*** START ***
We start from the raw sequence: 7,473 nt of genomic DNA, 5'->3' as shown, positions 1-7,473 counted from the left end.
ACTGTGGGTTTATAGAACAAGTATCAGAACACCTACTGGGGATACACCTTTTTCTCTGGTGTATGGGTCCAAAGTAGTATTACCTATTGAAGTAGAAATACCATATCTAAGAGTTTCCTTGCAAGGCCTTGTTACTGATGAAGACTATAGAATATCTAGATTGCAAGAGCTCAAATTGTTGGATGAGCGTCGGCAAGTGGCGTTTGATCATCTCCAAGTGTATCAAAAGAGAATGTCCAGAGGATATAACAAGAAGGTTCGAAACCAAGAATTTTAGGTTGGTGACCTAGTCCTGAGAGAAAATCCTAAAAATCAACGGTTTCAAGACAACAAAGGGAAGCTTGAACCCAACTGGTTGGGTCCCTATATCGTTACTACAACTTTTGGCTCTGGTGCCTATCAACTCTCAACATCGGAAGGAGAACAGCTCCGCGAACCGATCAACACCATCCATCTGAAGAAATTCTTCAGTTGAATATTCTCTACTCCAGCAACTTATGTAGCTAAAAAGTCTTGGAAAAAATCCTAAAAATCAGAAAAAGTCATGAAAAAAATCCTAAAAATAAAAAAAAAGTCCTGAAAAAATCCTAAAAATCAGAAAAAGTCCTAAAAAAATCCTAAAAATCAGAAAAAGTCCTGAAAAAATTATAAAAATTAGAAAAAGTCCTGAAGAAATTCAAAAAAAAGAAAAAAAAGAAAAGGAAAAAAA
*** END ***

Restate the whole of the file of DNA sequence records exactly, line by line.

We start from the raw sequence: 7,473 nt of genomic DNA, 5'->3' as shown, positions 1-7,473 counted from the left end.
ACTGTGGGTTTATAGAACAAGTATCAGAACACCTACTGGGGATACACCTTTTTCTCTGGTGTATGGGTCCAAAGTAGTATTACCTATTGAAGTAGAAATACCATATCTAAGAGTTTCCTTGCAAGGCCTTGTTACTGATGAAGACTATAGAATATCTAGATTGCAAGAGCTCAAATTGTTGGATGAGCGTCGGCAAGTGGCGTTTGATCATCTCCAAGTGTATCAAAAGAGAATGTCCAGAGGATATAACAAGAAGGTTCGAAACCAAGAATTTTAGGTTGGTGACCTAGTCCTGAGAGAAAATCCTAAAAATCAACGGTTTCAAGACAACAAAGGGAAGCTTGAACCCAACTGGTTGGGTCCCTATATCGTTACTACAACTTTTGGCTCTGGTGCCTATCAACTCTCAACATCGGAAGGAGAACAGCTCCGCGAACCGATCAACACCATCCATCTGAAGAAATTCTTCAGTTGAATATTCTCTACTCCAGCAACTTATGTAGCTAAAAAGTCTTGGAAAAAATCCTAAAAATCAGAAAAAGTCATGAAAAAAATCCTAAAAATAAAAAAAAAGTCCTGAAAAAATCCTAAAAATCAGAAAAAGTCCTAAAAAAATCCTAAAAATCAGAAAAAGTCCTGAAAAAATTATAAAAATTAGAAAAAGTCCTGAAGAAATTCAAAAAAAAGAAAAAAAAGAAAAGGAAAAAAA